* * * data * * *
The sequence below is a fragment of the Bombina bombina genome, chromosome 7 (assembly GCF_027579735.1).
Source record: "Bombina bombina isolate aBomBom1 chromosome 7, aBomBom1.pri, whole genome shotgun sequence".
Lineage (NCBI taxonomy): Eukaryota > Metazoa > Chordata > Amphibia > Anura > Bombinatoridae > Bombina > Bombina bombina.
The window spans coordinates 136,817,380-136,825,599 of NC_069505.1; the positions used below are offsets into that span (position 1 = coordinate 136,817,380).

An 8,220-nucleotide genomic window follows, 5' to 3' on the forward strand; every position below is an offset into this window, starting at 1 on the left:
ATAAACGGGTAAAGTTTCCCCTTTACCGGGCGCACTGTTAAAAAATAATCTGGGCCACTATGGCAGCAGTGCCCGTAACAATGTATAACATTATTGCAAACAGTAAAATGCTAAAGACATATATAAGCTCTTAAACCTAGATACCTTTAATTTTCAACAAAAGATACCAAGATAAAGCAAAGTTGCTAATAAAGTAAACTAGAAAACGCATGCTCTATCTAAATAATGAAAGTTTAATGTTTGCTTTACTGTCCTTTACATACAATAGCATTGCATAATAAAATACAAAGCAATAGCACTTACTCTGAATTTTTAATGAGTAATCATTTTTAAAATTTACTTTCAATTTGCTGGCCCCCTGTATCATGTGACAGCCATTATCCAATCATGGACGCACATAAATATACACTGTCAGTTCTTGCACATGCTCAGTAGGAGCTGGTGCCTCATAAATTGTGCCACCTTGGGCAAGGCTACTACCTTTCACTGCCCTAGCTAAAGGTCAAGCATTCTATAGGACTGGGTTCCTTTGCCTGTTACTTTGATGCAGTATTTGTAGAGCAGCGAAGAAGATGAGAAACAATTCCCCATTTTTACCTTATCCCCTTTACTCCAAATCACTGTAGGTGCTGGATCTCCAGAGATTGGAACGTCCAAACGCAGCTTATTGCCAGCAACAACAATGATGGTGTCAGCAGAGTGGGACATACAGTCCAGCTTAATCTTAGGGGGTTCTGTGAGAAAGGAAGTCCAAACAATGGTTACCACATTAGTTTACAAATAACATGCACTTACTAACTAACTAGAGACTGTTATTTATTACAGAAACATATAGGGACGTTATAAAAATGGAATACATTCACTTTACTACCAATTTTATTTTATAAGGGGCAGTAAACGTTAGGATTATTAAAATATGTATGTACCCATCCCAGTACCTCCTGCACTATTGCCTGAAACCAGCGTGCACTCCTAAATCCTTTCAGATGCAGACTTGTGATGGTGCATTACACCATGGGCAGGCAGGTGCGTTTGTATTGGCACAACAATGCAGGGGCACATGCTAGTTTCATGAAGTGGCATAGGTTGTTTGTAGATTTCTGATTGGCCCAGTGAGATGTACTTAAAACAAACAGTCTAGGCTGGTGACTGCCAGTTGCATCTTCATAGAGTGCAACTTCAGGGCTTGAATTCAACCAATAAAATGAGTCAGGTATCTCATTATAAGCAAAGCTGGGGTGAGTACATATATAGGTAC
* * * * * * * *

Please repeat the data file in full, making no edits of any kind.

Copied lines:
The sequence below is a fragment of the Bombina bombina genome, chromosome 7 (assembly GCF_027579735.1).
Source record: "Bombina bombina isolate aBomBom1 chromosome 7, aBomBom1.pri, whole genome shotgun sequence".
Lineage (NCBI taxonomy): Eukaryota > Metazoa > Chordata > Amphibia > Anura > Bombinatoridae > Bombina > Bombina bombina.
The window spans coordinates 136,817,380-136,825,599 of NC_069505.1; the positions used below are offsets into that span (position 1 = coordinate 136,817,380).

An 8,220-nucleotide genomic window follows, 5' to 3' on the forward strand; every position below is an offset into this window, starting at 1 on the left:
ATAAACGGGTAAAGTTTCCCCTTTACCGGGCGCACTGTTAAAAAATAATCTGGGCCACTATGGCAGCAGTGCCCGTAACAATGTATAACATTATTGCAAACAGTAAAATGCTAAAGACATATATAAGCTCTTAAACCTAGATACCTTTAATTTTCAACAAAAGATACCAAGATAAAGCAAAGTTGCTAATAAAGTAAACTAGAAAACGCATGCTCTATCTAAATAATGAAAGTTTAATGTTTGCTTTACTGTCCTTTACATACAATAGCATTGCATAATAAAATACAAAGCAATAGCACTTACTCTGAATTTTTAATGAGTAATCATTTTTAAAATTTACTTTCAATTTGCTGGCCCCCTGTATCATGTGACAGCCATTATCCAATCATGGACGCACATAAATATACACTGTCAGTTCTTGCACATGCTCAGTAGGAGCTGGTGCCTCATAAATTGTGCCACCTTGGGCAAGGCTACTACCTTTCACTGCCCTAGCTAAAGGTCAAGCATTCTATAGGACTGGGTTCCTTTGCCTGTTACTTTGATGCAGTATTTGTAGAGCAGCGAAGAAGATGAGAAACAATTCCCCATTTTTACCTTATCCCCTTTACTCCAAATCACTGTAGGTGCTGGATCTCCAGAGATTGGAACGTCCAAACGCAGCTTATTGCCAGCAACAACAATGATGGTGTCAGCAGAGTGGGACATACAGTCCAGCTTAATCTTAGGGGGTTCTGTGAGAAAGGAAGTCCAAACAATGGTTACCACATTAGTTTACAAATAACATGCACTTACTAACTAACTAGAGACTGTTATTTATTACAGAAACATATAGGGACGTTATAAAAATGGAATACATTCACTTTACTACCAATTTTATTTTATAAGGGGCAGTAAACGTTAGGATTATTAAAATATGTATGTACCCATCCCAGTACCTCCTGCACTATTGCCTGAAACCAGCGTGCACTCCTAAATCCTTTCAGATGCAGACTTGTGATGGTGCATTACACCATGGGCAGGCAGGTGCGTTTGTATTGGCACAACAATGCAGGGGCACATGCTAGTTTCATGAAGTGGCATAGGTTGTTTGTAGATTTCTGATTGGCCCAGTGAGATGTACTTAAAACAAACAGTCTAGGCTGGTGACTGCCAGTTGCATCTTCATAGAGTGCAACTTCAGGGCTTGAATTCAACCAATAAAATGAGTCAGGTATCTCATTATAAGCAAAGCTGGGGTGAGTACATATATAGGTAC